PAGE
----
Estrogens and SERMS as adjunctive treatments for schizophrenia

Jayashri Kulkarni, Surina Butler, Anita Riecher-Rössler

Research output: Contribution to journalReview ArticleOtherpeer-review

5 Citations (Scopus)


More than thirty years have passed since sex and gender differences were noted in the age of onset, course and outcomes for schizophrenia. The ‘estrogen hypothesis” was coined in the 1990′s to describe neuroprotective effects of estrogen. Intervention studies in schizophrenia patients with estradiol and selective estrogen receptor modulators (SERMs) are promising but psychiatrists and other health practitioners do not generally take up this useful adjunctive treatment for their female patients with schizophrenia. The reasons for this are manifold, but overall a cultural shift in the practice of psychiatry is needed to recognise the specific needs of women with schizophrenia and tailor treatments, such as hormone adjuncts to improve the outcomes for this significant population. The two main aims of this article are to review the evidence and theory of estrogen treatments in schizophrenia and to recommend translation of adjunctive estrogen treatment into clinical practice for women with schizophrenia.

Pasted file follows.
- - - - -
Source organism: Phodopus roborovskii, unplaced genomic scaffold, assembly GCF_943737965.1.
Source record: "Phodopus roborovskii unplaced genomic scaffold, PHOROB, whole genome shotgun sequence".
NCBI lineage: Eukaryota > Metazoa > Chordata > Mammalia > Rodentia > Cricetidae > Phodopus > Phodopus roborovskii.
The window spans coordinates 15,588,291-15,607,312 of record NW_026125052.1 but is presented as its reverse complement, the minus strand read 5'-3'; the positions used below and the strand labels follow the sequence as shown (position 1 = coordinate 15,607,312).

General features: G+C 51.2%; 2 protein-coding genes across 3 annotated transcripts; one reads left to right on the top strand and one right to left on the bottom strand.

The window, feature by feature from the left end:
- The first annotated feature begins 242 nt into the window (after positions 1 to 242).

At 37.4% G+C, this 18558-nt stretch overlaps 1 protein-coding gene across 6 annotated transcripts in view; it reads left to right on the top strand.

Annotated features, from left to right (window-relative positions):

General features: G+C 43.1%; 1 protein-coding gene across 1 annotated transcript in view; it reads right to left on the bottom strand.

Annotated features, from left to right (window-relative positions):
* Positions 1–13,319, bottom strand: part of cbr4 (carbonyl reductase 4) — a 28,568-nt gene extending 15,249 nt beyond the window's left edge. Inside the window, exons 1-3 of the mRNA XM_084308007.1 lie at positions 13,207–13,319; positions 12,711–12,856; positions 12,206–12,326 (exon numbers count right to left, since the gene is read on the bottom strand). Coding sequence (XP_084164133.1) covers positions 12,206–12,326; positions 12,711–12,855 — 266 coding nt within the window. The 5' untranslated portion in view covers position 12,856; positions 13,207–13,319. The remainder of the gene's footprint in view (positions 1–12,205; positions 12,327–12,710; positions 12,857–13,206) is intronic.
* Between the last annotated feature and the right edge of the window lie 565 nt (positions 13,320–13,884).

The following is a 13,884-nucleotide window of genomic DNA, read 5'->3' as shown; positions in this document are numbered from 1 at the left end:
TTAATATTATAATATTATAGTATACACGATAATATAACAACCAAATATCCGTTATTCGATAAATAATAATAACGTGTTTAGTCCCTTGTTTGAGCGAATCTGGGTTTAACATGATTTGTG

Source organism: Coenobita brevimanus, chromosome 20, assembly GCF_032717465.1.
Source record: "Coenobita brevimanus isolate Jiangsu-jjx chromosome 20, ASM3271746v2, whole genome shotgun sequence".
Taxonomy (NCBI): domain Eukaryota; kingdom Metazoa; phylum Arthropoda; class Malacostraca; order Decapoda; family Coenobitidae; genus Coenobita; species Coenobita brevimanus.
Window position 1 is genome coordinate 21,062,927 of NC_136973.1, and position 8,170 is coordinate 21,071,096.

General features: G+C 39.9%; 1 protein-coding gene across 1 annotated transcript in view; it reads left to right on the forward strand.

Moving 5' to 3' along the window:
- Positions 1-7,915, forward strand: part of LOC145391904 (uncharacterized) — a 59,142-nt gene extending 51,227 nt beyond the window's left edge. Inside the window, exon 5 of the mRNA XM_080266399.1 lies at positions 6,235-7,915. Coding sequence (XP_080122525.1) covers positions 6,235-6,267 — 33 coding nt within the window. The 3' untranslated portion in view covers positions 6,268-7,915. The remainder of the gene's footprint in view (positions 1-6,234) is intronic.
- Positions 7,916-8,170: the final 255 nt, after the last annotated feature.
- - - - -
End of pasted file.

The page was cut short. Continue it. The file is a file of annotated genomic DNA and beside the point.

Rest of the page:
Original languageEnglish
Article number100743
Number of pages8
JournalFrontiers in Neuroendocrinology
Publication statusPublished - 1 Apr 2019


  • Estrogens
  • Schizophrenia
  • SERMs
  • Sex
  • Women

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